The Fly (Kurt Neumann, 1958). Long ago (the 70s?), we saw comedian Bobby Slayton open in a club for two different rock acts. The shows were close enough that Bobby's sets mostly contained the same material. One quickie joke was to open his jacket, revealing a big plastic fly on the inside, at which point, he would squeak, "Help me help me" and close the jacket. He was referring, of course, to this, the original Fly movie. Vincent Price tells a story about the filming of the iconic "Help me, help me" scene. "[E]very time that little voice [of the fly] would say ‘Help me! Help me!’ we would just scream with laughter. It was terrible. It took us about 20 takes to finally get it." The thing is, no matter how much humor can be extracted from the sound of a tiny fly with a man's head begging "help me!" as it is caught in a spider's web while the spider closes in for a meal, everyone who sees The Fly remembers that scene, not just as a joke, but as something truly unsettling. Well, everyone perhaps except David Hedison, who played the man/fly: "[P]eople do an imitation of it all the time: 'Help me!' They had me in the net, and they pasted me white. In the dailies, when I saw that scene it was horrific — the sound of a man who’s gonna be eaten by a spider — I mean, it’s terrible! But they chose to go with that effect — heighten my voice to make it sound like a chipmunk or something — which to me made no sense at all." It takes a special movie to still have a hold on viewers 60 years after it was made, especially when that movie is of the B-variety. There are things that lift The Fly a bit above the competition. Vincent Price helps a lot. Actually, all of the cast are good, consistently treating the material with a straightforward honesty that belies the outrageous plot. While you're watching, it's easy to ignore the multiple implausibilities. Toss in the color Cinemascope picture, and the stereo sound, and The Fly looks and sounds more expensive than the average cheapie. And, for folks who need trivia with their creature features, the script was the first effort by James Clavell, who went on to co-write The Great Escape and to write several novels, including Shogun. 7/10.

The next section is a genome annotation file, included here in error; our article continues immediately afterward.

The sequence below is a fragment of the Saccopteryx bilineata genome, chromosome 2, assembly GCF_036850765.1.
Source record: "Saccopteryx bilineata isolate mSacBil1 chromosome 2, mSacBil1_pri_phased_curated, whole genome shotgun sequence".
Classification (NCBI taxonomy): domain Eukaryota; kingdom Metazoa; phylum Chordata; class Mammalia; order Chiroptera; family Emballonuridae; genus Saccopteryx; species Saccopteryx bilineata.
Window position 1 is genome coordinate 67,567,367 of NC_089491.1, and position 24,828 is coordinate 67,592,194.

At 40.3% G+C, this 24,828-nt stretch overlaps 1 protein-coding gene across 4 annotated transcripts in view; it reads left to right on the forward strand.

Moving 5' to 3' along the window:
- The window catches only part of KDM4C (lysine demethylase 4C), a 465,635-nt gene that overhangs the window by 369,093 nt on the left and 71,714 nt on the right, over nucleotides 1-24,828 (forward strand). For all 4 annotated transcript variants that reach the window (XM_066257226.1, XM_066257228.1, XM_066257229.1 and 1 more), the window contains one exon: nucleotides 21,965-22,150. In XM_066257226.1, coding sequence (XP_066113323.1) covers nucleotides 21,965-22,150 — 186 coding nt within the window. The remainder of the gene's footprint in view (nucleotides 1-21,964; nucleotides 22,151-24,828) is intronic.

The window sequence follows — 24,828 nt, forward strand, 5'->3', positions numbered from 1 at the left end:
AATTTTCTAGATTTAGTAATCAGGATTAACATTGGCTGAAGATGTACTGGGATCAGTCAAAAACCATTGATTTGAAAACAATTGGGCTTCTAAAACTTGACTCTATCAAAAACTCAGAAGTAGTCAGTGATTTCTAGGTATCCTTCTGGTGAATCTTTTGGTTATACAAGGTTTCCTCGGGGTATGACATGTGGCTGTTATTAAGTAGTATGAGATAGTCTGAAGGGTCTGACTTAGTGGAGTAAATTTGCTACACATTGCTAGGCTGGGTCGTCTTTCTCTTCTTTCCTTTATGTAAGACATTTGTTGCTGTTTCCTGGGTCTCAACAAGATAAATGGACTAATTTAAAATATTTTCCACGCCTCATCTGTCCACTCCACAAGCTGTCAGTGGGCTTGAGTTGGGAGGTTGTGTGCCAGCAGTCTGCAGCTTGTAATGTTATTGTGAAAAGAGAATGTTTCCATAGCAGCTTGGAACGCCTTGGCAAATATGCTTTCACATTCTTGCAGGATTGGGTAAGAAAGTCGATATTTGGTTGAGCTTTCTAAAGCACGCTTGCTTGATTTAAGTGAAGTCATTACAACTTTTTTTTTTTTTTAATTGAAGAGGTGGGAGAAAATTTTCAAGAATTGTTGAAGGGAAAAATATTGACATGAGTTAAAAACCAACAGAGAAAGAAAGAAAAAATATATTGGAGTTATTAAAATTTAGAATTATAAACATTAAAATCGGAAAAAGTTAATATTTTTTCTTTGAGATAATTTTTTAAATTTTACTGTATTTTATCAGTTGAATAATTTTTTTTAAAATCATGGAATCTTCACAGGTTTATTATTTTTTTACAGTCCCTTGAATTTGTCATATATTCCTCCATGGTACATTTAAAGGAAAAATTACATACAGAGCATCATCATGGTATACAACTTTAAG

There are so many versions of this, I'm always finding new-to-me classics. The Trashmen of "Surfin' Bird" fame with "Malagueña":
And two of my go-to versions. First, a great guitarist from southern Spain:
And the version I grew up on:
A few photos from the beginning of our trip. Apologies... I am writing this on my phone.
There was plenty of room on our flight to London.
Our room in London was tiny.
There was more room at Jardin de la Muralla.
The bread at breakfast was plentiful.
The first jamón.
I said before I even saw the pilot that The Deuce was already my favorite show. This was based on the involvement of David Simon. When you have a serious attachment to someone's work, you'll give them the benefit of the doubt. Ronald D. Moore convinced me with Battlestar Galactica that he was someone to watch. I watched Caprica for its short run. I watched the first season of Helix, although Moore's involvement turned out to be minimal. Finally, Moore had another success with Outlander, which begins its third season tonight. The period between Galactica and Outlander was not very fruitful for fans of Moore, but now we've been rewarded with two excellent series.
So, given that David Simon was the creator of my #1 show, The Wire, and has been a driving force behind The Corner, Generation Kill, Treme, and Show Me a Hero, I'm going to cut Simon a lot of slack with The Deuce.